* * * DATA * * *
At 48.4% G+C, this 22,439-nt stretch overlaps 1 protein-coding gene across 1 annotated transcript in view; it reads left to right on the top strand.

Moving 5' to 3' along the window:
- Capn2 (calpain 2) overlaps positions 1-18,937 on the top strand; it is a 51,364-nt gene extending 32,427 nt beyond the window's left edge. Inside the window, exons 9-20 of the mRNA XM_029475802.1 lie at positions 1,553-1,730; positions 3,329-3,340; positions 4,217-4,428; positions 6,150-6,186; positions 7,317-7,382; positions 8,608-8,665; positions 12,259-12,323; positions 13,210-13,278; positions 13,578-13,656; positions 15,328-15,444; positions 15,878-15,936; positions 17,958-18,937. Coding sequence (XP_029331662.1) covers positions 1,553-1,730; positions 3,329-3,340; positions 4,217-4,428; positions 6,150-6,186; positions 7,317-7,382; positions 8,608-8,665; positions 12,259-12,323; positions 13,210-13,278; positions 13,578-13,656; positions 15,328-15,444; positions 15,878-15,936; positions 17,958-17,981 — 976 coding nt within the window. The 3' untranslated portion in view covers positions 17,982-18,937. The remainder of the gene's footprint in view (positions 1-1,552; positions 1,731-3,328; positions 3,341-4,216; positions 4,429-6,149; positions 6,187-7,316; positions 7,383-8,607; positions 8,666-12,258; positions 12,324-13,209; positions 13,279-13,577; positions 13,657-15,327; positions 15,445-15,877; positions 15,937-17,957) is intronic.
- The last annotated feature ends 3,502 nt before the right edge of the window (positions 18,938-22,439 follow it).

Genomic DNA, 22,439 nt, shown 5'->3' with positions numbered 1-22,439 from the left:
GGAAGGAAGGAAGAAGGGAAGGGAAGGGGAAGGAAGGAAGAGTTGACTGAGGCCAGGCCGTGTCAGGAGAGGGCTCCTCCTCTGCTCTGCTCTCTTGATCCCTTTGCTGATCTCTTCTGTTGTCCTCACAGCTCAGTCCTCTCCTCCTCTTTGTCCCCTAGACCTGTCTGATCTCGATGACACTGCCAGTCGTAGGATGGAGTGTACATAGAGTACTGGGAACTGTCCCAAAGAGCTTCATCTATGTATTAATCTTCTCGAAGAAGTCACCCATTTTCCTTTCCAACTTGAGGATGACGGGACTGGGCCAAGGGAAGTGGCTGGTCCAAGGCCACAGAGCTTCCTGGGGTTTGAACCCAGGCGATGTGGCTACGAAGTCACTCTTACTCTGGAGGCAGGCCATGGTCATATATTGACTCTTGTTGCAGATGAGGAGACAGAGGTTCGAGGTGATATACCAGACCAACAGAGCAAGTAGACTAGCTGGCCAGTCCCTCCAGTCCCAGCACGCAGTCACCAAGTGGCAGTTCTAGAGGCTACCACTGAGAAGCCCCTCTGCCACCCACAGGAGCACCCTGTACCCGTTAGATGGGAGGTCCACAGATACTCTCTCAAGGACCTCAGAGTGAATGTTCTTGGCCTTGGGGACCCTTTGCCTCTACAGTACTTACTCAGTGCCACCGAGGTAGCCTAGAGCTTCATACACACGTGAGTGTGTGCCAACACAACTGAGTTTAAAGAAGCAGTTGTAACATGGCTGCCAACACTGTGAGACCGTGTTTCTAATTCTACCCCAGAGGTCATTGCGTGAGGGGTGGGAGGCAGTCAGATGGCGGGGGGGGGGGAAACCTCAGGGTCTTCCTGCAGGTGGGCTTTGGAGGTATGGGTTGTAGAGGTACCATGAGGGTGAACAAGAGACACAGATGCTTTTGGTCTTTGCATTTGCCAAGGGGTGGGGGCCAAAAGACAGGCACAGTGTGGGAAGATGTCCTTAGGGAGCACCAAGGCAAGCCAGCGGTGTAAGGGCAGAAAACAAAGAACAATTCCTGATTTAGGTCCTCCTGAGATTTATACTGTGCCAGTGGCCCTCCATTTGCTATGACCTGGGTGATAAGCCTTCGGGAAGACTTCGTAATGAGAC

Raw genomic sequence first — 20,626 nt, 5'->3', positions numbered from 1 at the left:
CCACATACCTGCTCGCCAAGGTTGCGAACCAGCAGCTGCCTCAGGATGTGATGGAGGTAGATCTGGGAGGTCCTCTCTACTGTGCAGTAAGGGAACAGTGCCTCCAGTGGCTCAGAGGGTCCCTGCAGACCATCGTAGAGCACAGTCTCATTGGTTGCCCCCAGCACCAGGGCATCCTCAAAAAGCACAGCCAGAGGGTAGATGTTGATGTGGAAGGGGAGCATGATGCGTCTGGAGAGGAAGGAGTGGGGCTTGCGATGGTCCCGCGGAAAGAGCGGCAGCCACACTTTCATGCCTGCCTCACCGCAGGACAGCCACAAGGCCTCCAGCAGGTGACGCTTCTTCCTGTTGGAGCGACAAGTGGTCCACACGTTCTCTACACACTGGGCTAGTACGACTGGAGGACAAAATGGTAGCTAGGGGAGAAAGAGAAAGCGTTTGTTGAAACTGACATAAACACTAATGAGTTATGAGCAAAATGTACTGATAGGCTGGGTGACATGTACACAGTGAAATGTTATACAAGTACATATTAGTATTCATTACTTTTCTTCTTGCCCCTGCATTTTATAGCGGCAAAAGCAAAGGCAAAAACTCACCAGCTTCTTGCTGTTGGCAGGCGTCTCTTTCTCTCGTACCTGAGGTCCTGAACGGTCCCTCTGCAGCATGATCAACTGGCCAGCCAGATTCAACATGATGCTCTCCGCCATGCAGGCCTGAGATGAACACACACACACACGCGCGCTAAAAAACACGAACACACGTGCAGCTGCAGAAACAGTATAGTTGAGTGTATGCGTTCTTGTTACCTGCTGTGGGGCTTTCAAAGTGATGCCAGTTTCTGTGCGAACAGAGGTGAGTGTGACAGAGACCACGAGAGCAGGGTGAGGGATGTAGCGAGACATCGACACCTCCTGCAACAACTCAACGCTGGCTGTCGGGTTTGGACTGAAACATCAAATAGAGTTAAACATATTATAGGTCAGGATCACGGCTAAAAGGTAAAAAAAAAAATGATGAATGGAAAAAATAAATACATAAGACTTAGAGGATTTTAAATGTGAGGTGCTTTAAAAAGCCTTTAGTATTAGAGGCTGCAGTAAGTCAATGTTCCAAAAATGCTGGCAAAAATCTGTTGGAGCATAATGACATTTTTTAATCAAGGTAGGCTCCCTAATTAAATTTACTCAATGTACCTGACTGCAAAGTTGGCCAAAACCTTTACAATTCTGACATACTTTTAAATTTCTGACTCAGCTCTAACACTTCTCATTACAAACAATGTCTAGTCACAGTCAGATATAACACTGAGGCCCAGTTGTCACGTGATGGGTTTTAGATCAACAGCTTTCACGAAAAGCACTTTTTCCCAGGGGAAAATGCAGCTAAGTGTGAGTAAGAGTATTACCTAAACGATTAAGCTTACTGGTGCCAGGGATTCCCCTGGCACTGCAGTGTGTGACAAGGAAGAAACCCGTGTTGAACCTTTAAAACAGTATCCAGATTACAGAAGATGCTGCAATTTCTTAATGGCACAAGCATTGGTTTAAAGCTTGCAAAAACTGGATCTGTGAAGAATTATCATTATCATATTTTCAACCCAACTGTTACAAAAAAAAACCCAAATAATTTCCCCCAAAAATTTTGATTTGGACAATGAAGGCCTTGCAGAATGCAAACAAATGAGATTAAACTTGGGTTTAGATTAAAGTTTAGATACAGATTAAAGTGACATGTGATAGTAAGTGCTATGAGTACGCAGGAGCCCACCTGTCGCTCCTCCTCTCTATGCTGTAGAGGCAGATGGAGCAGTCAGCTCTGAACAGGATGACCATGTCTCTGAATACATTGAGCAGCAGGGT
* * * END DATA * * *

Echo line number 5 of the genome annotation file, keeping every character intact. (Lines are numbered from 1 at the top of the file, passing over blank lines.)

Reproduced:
Genomic DNA, 22,439 nt, shown 5'->3' with positions numbered 1-22,439 from the left: